Students will be exposed to ongoing archaeological excavations, new museum arrangements, and new architectural spaces created in Rome in the past few decades. Digs and archaeological sites include AIRC excavations and conservation projects, Villa delle Vignacce and the Santa Maria Antiqua restoration project. Museum collections are considered in a new light through contemporary displays, arrangements, and structures. We will examine the Capitoline Museums and Palazzo Altemps as two case studies. New architectural spaces, made in the past two decades, confront much older projects from Rome’s past, dating between the seventh century BC to the Fascist era. The contemporary architectural projects include the Ara Pacis museum (R. Meier), Mausoleum of Augustus (restoration project and new piazza space), Rome’s new Auditorium (R. Piano), and the museum of contemporary art: MAXXI (Z. Hadid).

Texts/Readings: Course packet (available in Rome)

Assignments:
Class participation (incl. contributions to discussion at sites): 25%
Short papers/reports (given on site or in seminar; 5pp. paper [can be based on report] due each week): 25%
Midterm: 15%
Final: 20%
Final research paper and presentation: 15%

About the Professors:
Darius A. Arya, Ph.D. is the Executive Director and Co-founder of the American Institute for Roman Culture.  Responsible for the day-to-day operation of the nonprofit, he also directs all Archaeology & Classical Civilization programming and co-directs the Institute's Villa delle Vignacce excavation project. Dr. Arya received his bachelor's degree from the University of Pennsylvania and his Ph.D. from the University of Texas at Austin. He first studied in Rome in 1992, and returned to the city in 1998 on a Fulbright Fellowship. He is also a Rome Prize recipient from the American Academy in Rome and received a fellowship from the University of Texas.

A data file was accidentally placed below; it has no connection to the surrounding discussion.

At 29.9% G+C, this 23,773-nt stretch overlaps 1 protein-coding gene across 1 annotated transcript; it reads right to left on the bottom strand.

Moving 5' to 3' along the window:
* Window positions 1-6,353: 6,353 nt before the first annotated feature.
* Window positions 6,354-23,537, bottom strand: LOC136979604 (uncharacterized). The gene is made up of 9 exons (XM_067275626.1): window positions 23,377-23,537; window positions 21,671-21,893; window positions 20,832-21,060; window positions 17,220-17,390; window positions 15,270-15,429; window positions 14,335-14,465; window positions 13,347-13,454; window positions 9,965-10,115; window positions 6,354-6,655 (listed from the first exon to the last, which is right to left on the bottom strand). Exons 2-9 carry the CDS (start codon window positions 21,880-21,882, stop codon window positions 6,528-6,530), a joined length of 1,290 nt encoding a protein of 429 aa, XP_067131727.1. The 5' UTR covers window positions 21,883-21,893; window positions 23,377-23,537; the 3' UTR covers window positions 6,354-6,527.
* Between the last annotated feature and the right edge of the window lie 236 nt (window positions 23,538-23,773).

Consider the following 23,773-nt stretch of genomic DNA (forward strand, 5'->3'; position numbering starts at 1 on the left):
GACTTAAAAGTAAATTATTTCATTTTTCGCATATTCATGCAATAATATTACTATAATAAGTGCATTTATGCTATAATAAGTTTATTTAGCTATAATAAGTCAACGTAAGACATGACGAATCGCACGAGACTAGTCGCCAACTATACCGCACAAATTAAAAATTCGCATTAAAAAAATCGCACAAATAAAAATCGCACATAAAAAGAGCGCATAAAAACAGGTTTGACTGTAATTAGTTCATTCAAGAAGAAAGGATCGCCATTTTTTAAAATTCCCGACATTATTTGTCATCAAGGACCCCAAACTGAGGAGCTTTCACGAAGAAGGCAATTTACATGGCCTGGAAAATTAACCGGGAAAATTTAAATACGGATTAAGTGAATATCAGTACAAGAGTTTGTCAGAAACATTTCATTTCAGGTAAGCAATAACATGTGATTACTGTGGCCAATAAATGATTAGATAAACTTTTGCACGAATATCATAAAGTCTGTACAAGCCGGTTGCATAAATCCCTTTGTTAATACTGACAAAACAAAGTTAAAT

Alberto Prieto, Ph.D. is AIRC’s Associate Director of Archaeology and a regular course instructor. He earned an A.B. in Classical languages from Harvard College, an M.Litt in Ancient History from the University of St. Andrews in Scotland, a PhD in Classical Archaeology from the University of Texas at Austin, and most recently a 2-year professional degree in film-making with a specialization in cinematography from ACT Multimedia in Cinecittà, Rome. He has been involved in archaeology since 1993, working primarily on projects in Italy, as well as Turkey, including excavations, field surveys, remote sensing and geophysical prospection projects, and post-fieldwork data processing. His professional interests include Italian language and linguistics, ancient history, archaeological theory and methods, Mediterranean geoarchaeology and landscape history, history of agriculture and technology, geospatial technologies, history and craft of cinema, photography/videography/cinematography and digital imaging, digital audio engineering, and editing. He has been based in Rome since 2007.